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协同学习可视化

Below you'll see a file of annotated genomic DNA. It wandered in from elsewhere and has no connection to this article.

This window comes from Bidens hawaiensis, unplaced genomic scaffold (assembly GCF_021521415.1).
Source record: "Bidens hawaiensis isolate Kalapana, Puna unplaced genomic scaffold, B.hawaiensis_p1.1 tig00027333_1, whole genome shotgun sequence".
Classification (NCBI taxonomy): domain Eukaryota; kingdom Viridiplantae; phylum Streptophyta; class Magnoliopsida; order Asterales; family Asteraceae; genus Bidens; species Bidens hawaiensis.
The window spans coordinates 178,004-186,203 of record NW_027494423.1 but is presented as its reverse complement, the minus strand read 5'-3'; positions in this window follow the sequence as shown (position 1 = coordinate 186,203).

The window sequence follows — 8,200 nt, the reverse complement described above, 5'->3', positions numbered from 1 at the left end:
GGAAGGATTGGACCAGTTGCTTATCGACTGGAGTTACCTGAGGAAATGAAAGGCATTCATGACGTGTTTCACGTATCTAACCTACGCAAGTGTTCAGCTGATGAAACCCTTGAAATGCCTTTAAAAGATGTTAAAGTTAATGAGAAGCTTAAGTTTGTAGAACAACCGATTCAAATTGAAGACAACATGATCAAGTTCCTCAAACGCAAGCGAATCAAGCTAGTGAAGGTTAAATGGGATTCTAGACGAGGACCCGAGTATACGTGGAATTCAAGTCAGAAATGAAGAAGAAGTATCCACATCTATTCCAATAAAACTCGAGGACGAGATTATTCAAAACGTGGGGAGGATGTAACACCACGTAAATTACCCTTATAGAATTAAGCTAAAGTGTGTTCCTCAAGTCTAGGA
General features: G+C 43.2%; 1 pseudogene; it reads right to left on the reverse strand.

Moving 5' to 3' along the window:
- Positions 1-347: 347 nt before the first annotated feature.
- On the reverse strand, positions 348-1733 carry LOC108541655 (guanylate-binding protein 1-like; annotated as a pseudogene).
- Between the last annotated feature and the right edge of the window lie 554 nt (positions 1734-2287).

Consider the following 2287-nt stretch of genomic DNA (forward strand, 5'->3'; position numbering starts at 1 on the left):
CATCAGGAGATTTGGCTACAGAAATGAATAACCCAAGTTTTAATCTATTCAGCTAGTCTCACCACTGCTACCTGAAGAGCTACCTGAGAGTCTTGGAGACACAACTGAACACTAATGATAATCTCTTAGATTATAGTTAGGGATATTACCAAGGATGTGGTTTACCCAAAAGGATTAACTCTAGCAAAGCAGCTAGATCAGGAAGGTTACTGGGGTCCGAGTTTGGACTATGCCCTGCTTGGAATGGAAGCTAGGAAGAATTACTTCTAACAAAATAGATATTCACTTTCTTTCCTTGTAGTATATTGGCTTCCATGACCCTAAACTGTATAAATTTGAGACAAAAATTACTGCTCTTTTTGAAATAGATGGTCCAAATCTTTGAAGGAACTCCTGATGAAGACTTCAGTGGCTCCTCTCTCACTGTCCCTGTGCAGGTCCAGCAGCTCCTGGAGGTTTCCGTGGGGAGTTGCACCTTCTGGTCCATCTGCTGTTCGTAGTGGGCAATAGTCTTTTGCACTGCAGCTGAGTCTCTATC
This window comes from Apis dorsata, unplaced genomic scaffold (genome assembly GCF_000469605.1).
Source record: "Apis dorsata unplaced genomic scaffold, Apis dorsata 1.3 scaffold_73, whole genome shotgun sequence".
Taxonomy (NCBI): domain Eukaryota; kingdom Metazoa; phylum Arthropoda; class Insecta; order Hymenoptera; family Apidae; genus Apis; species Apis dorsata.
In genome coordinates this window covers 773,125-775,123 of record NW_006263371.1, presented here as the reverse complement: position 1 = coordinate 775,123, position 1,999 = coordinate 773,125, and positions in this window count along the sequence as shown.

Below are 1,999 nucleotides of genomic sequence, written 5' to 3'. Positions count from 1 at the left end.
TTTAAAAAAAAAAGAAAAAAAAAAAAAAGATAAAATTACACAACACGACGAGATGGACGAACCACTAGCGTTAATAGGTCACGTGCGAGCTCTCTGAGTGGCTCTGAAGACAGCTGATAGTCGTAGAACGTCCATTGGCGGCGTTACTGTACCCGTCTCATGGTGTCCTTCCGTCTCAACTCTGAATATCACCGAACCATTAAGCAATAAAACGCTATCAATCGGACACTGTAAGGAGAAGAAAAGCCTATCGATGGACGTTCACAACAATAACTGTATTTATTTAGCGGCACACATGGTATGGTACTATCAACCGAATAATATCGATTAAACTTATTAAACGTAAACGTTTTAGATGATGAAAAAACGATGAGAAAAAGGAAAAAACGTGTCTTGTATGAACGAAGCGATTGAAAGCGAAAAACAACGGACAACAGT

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has Dillenbourg, 1999; Johnson in which individuals attempt to solve Teasley, 1995; Van Boxtel, 2000; Webb be a promising heuristic task (Heller, elaboration perspective, which stresses we found that group composition had lem-solving foci in the collaborative 0360-1315/$ - see front matter C211 2008 Elsevier Ltd. All doi:10.1016/j.compedu.2008.10.009 demonstrated better cognitive development for students than for those learning individually Johnson, 1994). Collaborative problem solving is a coordinated and synchronous activity with- through reflection, negotiation, correction and co-construction of meanings (Roschelle Lehtinen, 2003; Nelson, 1999; Teasley, 1995). Our study stems from the presence of detailed clarifications such as highly elaborated arguments. In our previous studies, influence on female students’ representation format, communication content and prob- process. What is still unclear is the precise nature of the students’ knowledge elaboration Visualizing the sequential process of knowledge elaboration in computer-supported collaborative problem solving N. Ding * Faculty of Behavioral and Social Sciences, University of Groningen, P.O. Box 1286, 9701 BG Groningen, The Netherlands article info Article history: Received 15 November 2007 Received in revised form 10 October 2008 Accepted 14 October 2008 Keywords: Computer-mediated communication Cooperative/collaborative learning Secondary education Gender studies abstract This case study illustrates the sequential process of the joint and individual knowledge elaboration in a computer-supported collaborative learning (CSCL) environment. The case comprised an Internet-based physics problem-solving platform. Six Dutch secondary school students (three males, three females) par- ticipated in the three-week experiment. They were paired based on self-selection. Each dyad was asked to collaborate on eight moderately structured problems concerning Newtonian mechanics. Their online interactions, including their textual and pictorial messages, were categorized and sequentially plotted. The three dyads showed three different collaboration patterns in terms of joint and individual knowledge elaboration. C211 2008 Elsevier Ltd. All rights reserved. Computers Howe, Tolmie, Duchak-Tanner, Harskamp this Elaboration of knowledge is the key factor for students’ effective problem solving and in how they learn scientific concepts (De Jong van Boxtel, 2000). To solve a problem collaboratively, highly elaborative messages are not only important for group success, but also for knowledge acquisition and expansion of the individual learner. There is much research that shows that, working in the collaboration, students’ learning is closely correlated with the elaborative explanations instead of simple forms of exchanges (Lemke, 1999; Van der Meijden Webb Suthers, 2006; Van der Meijden et al., 2005). To resolve the conflict, students may offer an explanation, argue or negotiate with each other (Brown Dillenbourg, Baker, Blay Van Boxtel, 2000; Webb the female–female dyad (Sandy and Carol) succeeded in solving Problems 4, 5, 6, 7, and 8; the mixed-gender (Jenny and Ralf) succeeded in solving Problems 2, 3, 4, 5, 6, 7, and 8. All the participants have been pseudonymous. 5.1.1. The male–male dyad: Henry and Peter Henry and Peter were the two male students. Their physics scores in the school exam were 7.4 and 7.5, respectively. At the beginning of Table 4 Sample of worked-out example. Worked-out example 1. 0–8 v t = 40 m/s v 0 = 0 m/s t =8s?a =(v t C0v o )/t = 40/8 = 5 m/s 2 F result = ma = 1500C35 = 7500 N F result = F push C0 F gravity 2. 8–24 v 0 = 40 m/s v t = 0 m/s t = (24–8) = 16 s?g =(v t C0 v 0 )/t = 40/16 = 2.5 m/s 2 F gravity = mg = 1500C32.5 = 3750 N F push = F result + F gravity =7500 + 3750 =11250 N H =½vt =½C340 C324 =480 m N. Ding/Computers 1391 pieces of verbal and visual ex- changes during the process of solving eight problems. Sandy–Carol generated 1147 pieces of exchanges. It was interesting to notice that Henry–Peter dyad generated the least verbal messages than did the Sandy–Carol and Jenny–Ralf dyads, but they exchanged a great many visual messages, around 232. 5.2. Joint and individual knowledge elaboration Table 5 Time spent and number of verbal and visual messages for all eight problems. P.1 P.2 P.3 P.4 P.5 P.6 P.7 P.8 Total Henry–Peter (male–male) Duration 25:34 19:36 23:13 18:45 16:43 18:57 27:44 23:34 172:06 Visual 27 28 33 22 24 29 37 32 232 Verbal 80 65 84 54 57 72 54 73 539 Total 107 93 117 76 81 101 91 105 771 Sandy–Carol (female–female) Duration 39:07 26:47 20:30 35:35 47:16 30:04 31:32 35:45 265.16 Visual 21 13 17 14 32 23 28 24 172 Verbal 130 96 93 113 153 132 149 109 975 Total 151 109 110 127 185 155 177 133 1147 Jenny–Ralf (mixed-gender) Duration 1:05:18 45:48 47:43 38:42 54:25 50:35 48:37 57:49 406.97 Visual 54 27 36 24 48 37 39 36 301 Verbal 150 148 156 106 146 120 157 107 1090 Total 204 175 192 130 194 157 196 143 1391 514 N. Ding/Computers others might result from the communication incoherence of CSCL. We found that mechanisms like argumentation contributed to both joint and individual knowledge elaboration. N. Ding/Computers parallel knowledge elaboration with two almost parallel elaboration curves; and divergent knowledge elaboration with two deviating elaboration curves. In the cross elaboration pattern, we found two mechanisms: cognitive difference and argumentation. Once Henry found that he had a different idea to Peter, he addressed the difference directly and used an argument to support himself. Although there was one instance of communicative incoherence, their discussion still went well and both participants reached an understanding. However, the Henry–Peter dyad had the most mixed elaboration patterns and they solved fewer problems in comparison than the other dyads. In this dyad, we found a large amount of off-task talk and low-level routine discussions without constructive thinking. The computer facilitated their Jenny–Ralf == * C2, cross pattern; =, parallel pattern; , divergent pattern. volved more dyads in the study. Secondly, it is hard to say that one pattern excelled the others. It depended largely on whether we took the involvement. In our future research, we will be investigating whether female students’ are generally at a disadvantage in terms of individ- ual knowledge elaboration, and we will explore whether the patterns are statistically related to students’ learning performances. Appendix A. Supplementary material Supplementary data associated with this article can be found, in the online version, at doi:10.1016/j.compedu.2008.10.009. References Baker, M. (1999). Argumentation and constructive interaction. In P. Coirier & J. Andriessen (Eds.), Foundations of argumentative text processing (pp. 179–202). Amsterdam: Amsterdam University Press. Brown, A. L., & Palincsar, A. S. (1989). Guided cooperative learning and individual knowledge acquisition. In L. B. Resnick (Ed.), Knowing, learning and instruction: Essays in honor of Robert Glaser (pp. 395–451). Hillsdale, NJ: Lawrence Erlbaum. Chang, K. E., Sung, Y. T., & Lee, C. L. (2003). Web-based collaborative inquiry learning. Journal of Computer Assisted Learning, 19(1), 56–69. Cohen, E. G. (1994). Restructuring the classroom: Conditions for productive small groups. Review of Educational Research, 64(1), 1–35. De Corte, E., Verschaffel, L., Entwistle, N., & Van Merriënboer, J. (2003). Powerful learning environments: Unravelling basic components and dimensions. Amsterdam: Elsevier Science. De Jong, T., & Ferguson-Hessler, M. G. M. (1993). Het leren van exacte vakken. In W. Tomic & P. Span (Eds.), Onderwijspsychologie. Beïnvloeding, verloop en resultaten van leerprocessen (pp. 331–351). Utrecht: Lemma BV. Dillenbourg, P., Baker, M., Blay, A., & O’Malley, C. (1995). The evolution of research on collaborative learning. In H. Spada & P. Reimann (Eds.), Learning in humans and machines. Towards an interdisciplinary learning science (pp. 189–211). Oxford: Pergamon. Dillenbourg, P. (Ed.). (1999). Collaborative learning: Cognitive and computational approaches. Amsterdam: Pergamon, Elsevier. Ding, N., & Harskamp, E. (2006). How partner gender influences female students’ problem solving in physics education. Journal of Science Education and Technology, 15(5), 331–343. Dix, A., Finlay, J., Abowd, G., & Beale, R. (1998). Human–computer interaction (2nd ed.). Erkens, G. (1997). Coöperatief probleemoplossen met computers in het onderwijs. Dissertation. Utrecht University [Cooperative problem solving with computers in education]. Harskamp, E., & Ding, N. (2006). Structured collaboration versus individual learning in solving physics problems. International Journal of Science Education, 28(14), 1669–1688. Heller, P., Keith, R., & Anderson, S. (1992). Teaching problem solving through cooperative grouping. American Association of Physics Teachers, 60(7), 627–636. Hertz-Lazarowitz, R. (1992). Understanding students’ interactive behaviour: Looking at six mirrors of the classroom. In R. Hertz-Lazarowitz & N. Miller (Eds.), Interaction in cooperative groups: The anatomy of group learning (pp. 71–102). New York: Cambridge Press. Howe, C. J., Tolmie, A., Duchak-Tanner, V., & Rattray, C. (2000). Hypothesis testing in science. Group consensus and the acquisition of conceptual and procedural knowledge. Learning and Instruction, 10, 361–391. Johnson, D. W., & Johnson, R. T. (1994). Learning together and alone: Cooperative, competitive, and individualistic learning (4th ed.). Boston, MA: Allyn and Bacon. King, A. (1999). Discourse patterns for mediating peer learning. In A. O’Donnell & A. King (Eds.), Cognitive perspectives on peer learning (pp. 87–115). Mahwah, NJ: Lawrence Erlbaum Associates. Kumpulainen, K., & Mutanen, M. (1999). The situated dynamics of peer group interaction: An introduction to an analytic framework. Learning and Instruction, 9(5), 449–473. Lehtinen, E. (2003). Computer-supported collaborative learning: An approach to powerful learning environments. In Powerful learning environments: Unravelling basic components and dimensions (pp. 35–53). Pergamon. Lemke, J. L. (1990). Talking science: Language, learning and values. Norwood, NJ: Ablex. group or the individual as a unit of analysis. Due to the limited number of participants, we were also unable to correlate the elaboration patterns with the learning performance through CSCL as well. However, our microscopic analysis of the Ralf–Jenny dyad indicated why one student was put at a disadvantage while the group succeeded. Even if consensus was reached, there was always the possibility that one student might revert to no cognitive communication and co-construction of knowledge, but sometimes they worked on the problem too rashly because it was too convenient to submit and check their answers. In the parallel elaboration pattern, mechanisms such as cognitive difference and explanation were found. While Henry had a different problem-solving approach to Peter, Carol had not even conceived of a concrete approach yet. She used several short and simple questions revealing what she did not know. Responding to her questions, Sandy explained step by step, although some explanations appeared to be rather simple and haphazard. There also were incoherencies in communication. Still, their interaction was generally effective. However, in line with our previous findings (2006) that female students’ tend to express their ideas verbally, in the Sandy–Caroldyad we found the least amount of visual representations. In the physics problem-solving tasks, many geometric concepts such as schemas or graphs can express myriad words in economical form. A lack of visual representation runs the risk of curtailing problem-solving effectiveness. For the Ralf–Jenny dyad, the divergent elaboration pattern was dominant. However, the dyad was productive, since we took the group as a unit of analysis. From Table 6, we knew that the mixed-gender dyad, the Jenny–Ralf dyad, seemed to be the most productive dyad. They solved the most problems, exchanged the most visual and verbal messages and spent the most time on problem-solving tasks during the experiment. However, this came at the cost of a deviation in Jenny’s individual knowledge elaboration. The mechanisms that resulted in the divergent individual elaboration were Ralf’s ignoring-questions and Jenny’s stop-asking activities. In a computer-mediated distance learning setting, the lack of a shared context and co-present cues may inhibit students’ communication and knowledge elaboration (Stahl, 2006), at least as far as the individual knowledge elaboration is concerned. Our case study has the potential to shed light on research on collaborative learning as a group process versus an individual process, which is ‘‘a tension at the heart of CSCL” (Stahl et al., 2006). First, we took a ‘‘close-up” view of the process involved in the students’ cog- nitive elaborations. We were interested in questions such as how they responded to their partner’s message, how they process the received information cognitively, how they elaborate the knowledge jointly and individually, and what the difference was between joint and indi- vidual knowledge elaboration. Second, we used the elaboration values to evaluate each message and visualize the process of elaboration by plotting the values along a timeline. Such visualizations offered us a direct impression of the difference between the different dyads and the difference between the participants within a dyad. Third, we differentiated the joint cognitive activity from individual cognitive activities. Doing so helped us explain the dilemma of one group succeeding at the cost of one of the individuals. Still, there are two points that should be pointed out. First, more patterns or more mechanisms may have been revealed if we had in- 518 N. Ding/Computers & Education 52 (2009) 509–519 Miyake, N. (2006). Designed collaboration as a scaffold for schematic knowledge integration. In Mizoguchi, R., Dillenbourg, P., & Zhu, Z. (Eds.), Learning by effective utilization of technologies facilitating intercultural understanding. Proceeding of international conference on computers in education (ICCE 2006) (pp. 15–20). Beijing, China. Nelson, M. L. (1999). Collaborative problem solving. In C. Reigeluth (Ed.). Instructional design theories and models: A new paradigm of instructional theory (Vol. II, pp. 241–267). Mahwah, NJ: Lawrence Erlbaum Associates Inc Roschelle, J., & Teasley, S. D. (1995). The construction of shared knowledge in collaborative problem solving. In C. E. O’Malley (Ed.), Computer supported collaborative learning (pp. 69–197). Berlin: Springer-Verlag. Sizmur, S., & Osborne, J. (1997). Learning processes and collaborative concept mapping. International Journal of Science Education, 19(10), 1117–1135. Stahl, G. (2006). Group cognition: Computer support for building collaborative knowledge. Cambridge, MA: MIT Press. Available from http://www.cis.drexel.edu/faculty/gerry/ mit/. Stahl, G., Koschmann, T., & Suthers, D. (2006). Computer-supported collaborative learning: An historical perspective. In R. K. Sawyer (Ed.), Cambridge handbook of the learning sciences. Cambridge, UK: Cambridge University Press. Suthers, D. D. (2006). Technology affordances for intersubjective meaning making: A research agenda for CSCL. International Journal of Computer-Supported Collaborative Learning, 1(3), 315–337. Teasley, S. (1995). The role of talk in children’s peer collaboration. Developmental Psychology, 3(2), 207–220. Van Boxtel, C. (2000). Collaborative concept learning. Collaborative learning task, student interaction, and the learning of physics concepts. Doctoral dissertation. Utrecht, The Netherlands: Print Partners Ipskamp. Van Boxtel, C. (2004). Studying peer interaction from three perspectives. In J. L. van der Linden & P. Renshaw (Eds.), Dialogic learning: Shifting perspectives to learning, instruction, and teaching (pp. 125–143). Dordrecht: Kluwer. Van der Meijden, H., & Veenman, S. (2005). De invloed van groepsgrootte en schooltype op het elaboratiegedrag van leerlingen in een CSCL-omgeving. Paper presented at the 32nd Education Research Day 2005, Gent, Belgium, 30 May–1 June, 2005. Journal of Applied Social Psychology, 28(22), 2049–2067. Webb, N. M. (1995). Testing a theoretical model of student interaction and learning in small groups. In R. Hertz-Lazarowitz & N. Miller (Eds.), Interaction in cooperative groups: The theoretical anatomy of group learning. NY: Cambridge University Press. Webb, N. M., & Farivar, S. (1999). Developing productive group interaction in middle school mathematics. In A. O’Donnell & A. King (Eds.), Cognitive perspectives on peer learning (pp. 117–149). Mahwah, NJ: Lawrence Erlbaum Associates. N. Ding/Computers & Education 52 (2009) 509–519 519